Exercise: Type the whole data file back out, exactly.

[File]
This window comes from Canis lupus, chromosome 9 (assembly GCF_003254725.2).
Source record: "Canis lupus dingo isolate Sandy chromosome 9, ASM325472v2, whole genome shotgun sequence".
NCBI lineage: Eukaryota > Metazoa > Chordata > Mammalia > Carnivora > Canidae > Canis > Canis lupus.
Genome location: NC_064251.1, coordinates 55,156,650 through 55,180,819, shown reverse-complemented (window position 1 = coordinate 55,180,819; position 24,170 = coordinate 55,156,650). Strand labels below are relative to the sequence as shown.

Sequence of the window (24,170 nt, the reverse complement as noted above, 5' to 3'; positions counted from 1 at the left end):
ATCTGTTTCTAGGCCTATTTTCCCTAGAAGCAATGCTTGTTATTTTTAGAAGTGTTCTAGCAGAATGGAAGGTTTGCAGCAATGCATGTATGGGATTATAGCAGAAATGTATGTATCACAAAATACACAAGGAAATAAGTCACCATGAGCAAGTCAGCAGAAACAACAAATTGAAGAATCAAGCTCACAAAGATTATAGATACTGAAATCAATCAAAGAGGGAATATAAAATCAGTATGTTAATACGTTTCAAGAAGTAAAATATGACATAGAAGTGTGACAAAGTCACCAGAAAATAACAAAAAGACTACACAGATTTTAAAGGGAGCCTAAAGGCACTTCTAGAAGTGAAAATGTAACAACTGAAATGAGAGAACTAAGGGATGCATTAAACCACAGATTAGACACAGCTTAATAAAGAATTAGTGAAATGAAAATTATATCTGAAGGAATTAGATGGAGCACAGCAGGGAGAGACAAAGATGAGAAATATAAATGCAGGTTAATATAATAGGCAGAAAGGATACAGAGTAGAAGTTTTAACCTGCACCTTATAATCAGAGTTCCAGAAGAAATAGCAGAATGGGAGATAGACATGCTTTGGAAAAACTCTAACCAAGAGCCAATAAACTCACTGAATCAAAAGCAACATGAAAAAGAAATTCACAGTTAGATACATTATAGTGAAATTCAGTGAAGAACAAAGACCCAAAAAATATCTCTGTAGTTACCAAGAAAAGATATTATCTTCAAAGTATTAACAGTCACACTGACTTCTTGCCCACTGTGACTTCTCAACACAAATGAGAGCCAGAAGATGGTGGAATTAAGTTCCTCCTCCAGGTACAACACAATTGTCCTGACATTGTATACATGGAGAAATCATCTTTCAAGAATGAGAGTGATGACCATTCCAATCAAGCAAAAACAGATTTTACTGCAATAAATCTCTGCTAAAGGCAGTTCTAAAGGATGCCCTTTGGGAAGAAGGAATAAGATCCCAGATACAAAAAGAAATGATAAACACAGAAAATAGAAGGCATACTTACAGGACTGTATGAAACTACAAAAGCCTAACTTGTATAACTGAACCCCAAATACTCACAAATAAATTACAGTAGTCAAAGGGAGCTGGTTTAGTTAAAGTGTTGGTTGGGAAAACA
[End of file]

This window comes from Canis lupus, chromosome 9 (assembly GCF_003254725.2).
Source record: "Canis lupus dingo isolate Sandy chromosome 9, ASM325472v2, whole genome shotgun sequence".
NCBI lineage: Eukaryota > Metazoa > Chordata > Mammalia > Carnivora > Canidae > Canis > Canis lupus.
Genome location: NC_064251.1, coordinates 55,156,650 through 55,180,819, shown reverse-complemented (window position 1 = coordinate 55,180,819; position 24,170 = coordinate 55,156,650). Strand labels below are relative to the sequence as shown.

Sequence of the window (24,170 nt, the reverse complement as noted above, 5' to 3'; positions counted from 1 at the left end):
ATCTGTTTCTAGGCCTATTTTCCCTAGAAGCAATGCTTGTTATTTTTAGAAGTGTTCTAGCAGAATGGAAGGTTTGCAGCAATGCATGTATGGGATTATAGCAGAAATGTATGTATCACAAAATACACAAGGAAATAAGTCACCATGAGCAAGTCAGCAGAAACAACAAATTGAAGAATCAAGCTCACAAAGATTATAGATACTGAAATCAATCAAAGAGGGAATATAAAATCAGTATGTTAATACGTTTCAAGAAGTAAAATATGACATAGAAGTGTGACAAAGTCACCAGAAAATAACAAAAAGACTACACAGATTTTAAAGGGAGCCTAAAGGCACTTCTAGAAGTGAAAATGTAACAACTGAAATGAGAGAACTAAGGGATGCATTAAACCACAGATTAGACACAGCTTAATAAAGAATTAGTGAAATGAAAATTATATCTGAAGGAATTAGATGGAGCACAGCAGGGAGAGACAAAGATGAGAAATATAAATGCAGGTTAATATAATAGGCAGAAAGGATACAGAGTAGAAGTTTTAACCTGCACCTTATAATCAGAGTTCCAGAAGAAATAGCAGAATGGGAGATAGACATGCTTTGGAAAAACTCTAACCAAGAGCCAATAAACTCACTGAATCAAAAGCAACATGAAAAAGAAATTCACAGTTAGATACATTATAGTGAAATTCAGTGAAGAACAAAGACCCAAAAAATATCTCTGTAGTTACCAAGAAAAGATATTATCTTCAAAGTATTAACAGTCACACTGACTTCTTGCCCACTGTGACTTCTCAACACAAATGAGAGCCAGAAGATGGTGGAATTAAGTTCCTCCTCCAGGTACAACACAATTGTCCTGACATTGTATACATGGAGAAATCATCTTTCAAGAATGAGAGTGATGACCATTCCAATCAAGCAAAAACAGATTTTACTGCAATAAATCTCTGCTAAAGGCAGTTCTAAAGGATGCCCTTTGGGAAGAAGGAATAAGATCCCAGATACAAAAAGAAATGATAAACACAGAAAATAGAAGGCATACTTACAGGACTGTATGAAACTACAAAAGCCTAACTTGTATAACTGAACCCCAAATACTCACAAATAAATTACAGTAGTCAAAGGGAGCTGGTTTAGTTAAAGTGTTGGTTGGGAAAACA